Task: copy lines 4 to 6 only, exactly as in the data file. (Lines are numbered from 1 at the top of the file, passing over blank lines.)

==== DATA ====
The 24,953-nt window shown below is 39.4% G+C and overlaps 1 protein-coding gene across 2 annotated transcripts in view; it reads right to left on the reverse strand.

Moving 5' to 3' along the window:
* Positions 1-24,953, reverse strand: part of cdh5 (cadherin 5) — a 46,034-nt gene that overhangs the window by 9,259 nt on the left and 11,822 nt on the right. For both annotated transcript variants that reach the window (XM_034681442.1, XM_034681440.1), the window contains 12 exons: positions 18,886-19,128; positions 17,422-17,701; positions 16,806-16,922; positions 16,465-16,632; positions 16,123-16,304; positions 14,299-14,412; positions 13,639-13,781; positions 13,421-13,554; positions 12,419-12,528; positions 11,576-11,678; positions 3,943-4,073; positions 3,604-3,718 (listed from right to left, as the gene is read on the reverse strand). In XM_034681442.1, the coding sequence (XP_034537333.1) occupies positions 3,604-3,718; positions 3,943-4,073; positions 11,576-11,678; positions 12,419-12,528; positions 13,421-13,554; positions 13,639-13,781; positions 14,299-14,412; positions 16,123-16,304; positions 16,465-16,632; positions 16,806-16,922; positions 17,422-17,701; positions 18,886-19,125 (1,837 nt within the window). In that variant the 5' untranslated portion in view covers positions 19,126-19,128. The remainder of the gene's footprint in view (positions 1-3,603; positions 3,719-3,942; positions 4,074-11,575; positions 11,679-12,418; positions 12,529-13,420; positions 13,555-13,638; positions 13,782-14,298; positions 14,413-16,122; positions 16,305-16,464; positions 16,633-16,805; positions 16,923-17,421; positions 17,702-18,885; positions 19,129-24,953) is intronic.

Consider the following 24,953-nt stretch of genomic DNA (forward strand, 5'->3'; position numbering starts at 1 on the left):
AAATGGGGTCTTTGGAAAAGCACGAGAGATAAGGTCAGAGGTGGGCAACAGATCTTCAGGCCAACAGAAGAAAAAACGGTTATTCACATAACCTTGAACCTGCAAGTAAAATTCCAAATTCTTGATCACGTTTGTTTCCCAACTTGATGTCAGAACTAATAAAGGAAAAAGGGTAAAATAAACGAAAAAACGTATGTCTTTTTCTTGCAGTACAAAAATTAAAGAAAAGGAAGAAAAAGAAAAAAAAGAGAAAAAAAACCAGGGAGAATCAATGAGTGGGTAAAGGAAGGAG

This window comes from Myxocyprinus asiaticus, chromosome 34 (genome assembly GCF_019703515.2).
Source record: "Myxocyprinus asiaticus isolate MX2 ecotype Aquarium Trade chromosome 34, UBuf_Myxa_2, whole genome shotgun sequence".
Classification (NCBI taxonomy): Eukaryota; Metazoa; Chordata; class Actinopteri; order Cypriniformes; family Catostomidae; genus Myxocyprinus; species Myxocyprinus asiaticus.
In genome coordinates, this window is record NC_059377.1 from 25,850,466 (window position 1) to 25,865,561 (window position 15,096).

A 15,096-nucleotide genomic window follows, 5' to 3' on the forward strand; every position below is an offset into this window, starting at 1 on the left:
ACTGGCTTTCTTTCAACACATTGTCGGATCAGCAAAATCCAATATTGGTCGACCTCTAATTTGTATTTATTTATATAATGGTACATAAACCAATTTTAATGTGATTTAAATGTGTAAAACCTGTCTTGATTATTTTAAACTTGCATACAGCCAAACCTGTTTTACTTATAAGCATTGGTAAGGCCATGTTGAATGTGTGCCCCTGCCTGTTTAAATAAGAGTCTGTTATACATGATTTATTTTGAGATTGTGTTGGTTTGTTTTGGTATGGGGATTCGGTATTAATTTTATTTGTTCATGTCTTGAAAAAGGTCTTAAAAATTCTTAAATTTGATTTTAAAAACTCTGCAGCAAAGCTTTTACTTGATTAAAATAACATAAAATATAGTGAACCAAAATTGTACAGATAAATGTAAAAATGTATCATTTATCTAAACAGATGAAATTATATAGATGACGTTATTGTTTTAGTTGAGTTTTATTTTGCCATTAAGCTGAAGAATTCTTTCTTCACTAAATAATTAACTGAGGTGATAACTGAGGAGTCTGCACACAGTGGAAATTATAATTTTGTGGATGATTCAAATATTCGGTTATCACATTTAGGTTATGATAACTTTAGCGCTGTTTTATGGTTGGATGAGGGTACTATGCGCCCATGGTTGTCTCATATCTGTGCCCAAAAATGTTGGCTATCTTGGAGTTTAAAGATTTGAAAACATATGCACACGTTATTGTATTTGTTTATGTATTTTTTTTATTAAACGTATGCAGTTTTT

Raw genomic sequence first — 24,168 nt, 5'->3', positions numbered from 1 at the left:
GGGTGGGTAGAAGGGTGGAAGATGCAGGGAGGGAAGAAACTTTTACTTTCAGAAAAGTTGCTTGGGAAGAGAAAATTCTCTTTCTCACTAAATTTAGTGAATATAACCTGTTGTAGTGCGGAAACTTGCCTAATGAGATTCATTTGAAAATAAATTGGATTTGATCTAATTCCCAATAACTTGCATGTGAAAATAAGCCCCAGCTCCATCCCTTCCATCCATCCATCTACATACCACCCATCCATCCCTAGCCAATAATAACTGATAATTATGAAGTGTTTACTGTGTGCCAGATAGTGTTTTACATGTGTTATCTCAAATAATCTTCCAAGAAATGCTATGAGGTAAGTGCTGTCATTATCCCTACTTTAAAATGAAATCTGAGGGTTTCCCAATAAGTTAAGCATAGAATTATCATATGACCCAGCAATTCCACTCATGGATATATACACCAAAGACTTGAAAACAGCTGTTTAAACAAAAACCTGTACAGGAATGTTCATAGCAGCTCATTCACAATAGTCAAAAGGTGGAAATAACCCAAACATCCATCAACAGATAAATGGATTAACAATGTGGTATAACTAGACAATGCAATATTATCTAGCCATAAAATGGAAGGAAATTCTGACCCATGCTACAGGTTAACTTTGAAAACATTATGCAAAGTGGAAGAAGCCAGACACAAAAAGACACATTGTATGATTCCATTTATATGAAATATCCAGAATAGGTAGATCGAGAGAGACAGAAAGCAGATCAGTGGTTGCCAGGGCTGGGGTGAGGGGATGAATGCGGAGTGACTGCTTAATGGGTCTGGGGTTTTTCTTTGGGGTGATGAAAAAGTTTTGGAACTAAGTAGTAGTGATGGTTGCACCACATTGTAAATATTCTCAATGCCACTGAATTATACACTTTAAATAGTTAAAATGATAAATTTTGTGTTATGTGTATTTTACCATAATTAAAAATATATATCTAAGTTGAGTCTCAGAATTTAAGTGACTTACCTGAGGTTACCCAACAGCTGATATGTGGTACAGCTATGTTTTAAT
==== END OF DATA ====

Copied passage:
Consider the following 24,953-nt stretch of genomic DNA (forward strand, 5'->3'; position numbering starts at 1 on the left):
AAATGGGGTCTTTGGAAAAGCACGAGAGATAAGGTCAGAGGTGGGCAACAGATCTTCAGGCCAACAGAAGAAAAAACGGTTATTCACATAACCTTGAACCTGCAAGTAAAATTCCAAATTCTTGATCACGTTTGTTTCCCAACTTGATGTCAGAACTAATAAAGGAAAAAGGGTAAAATAAACGAAAAAACGTATGTCTTTTTCTTGCAGTACAAAAATTAAAGAAAAGGAAGAAAAAGAAAAAAAAGAGAAAAAAAACCAGGGAGAATCAATGAGTGGGTAAAGGAAGGAG

This window comes from Myxocyprinus asiaticus, chromosome 34 (genome assembly GCF_019703515.2).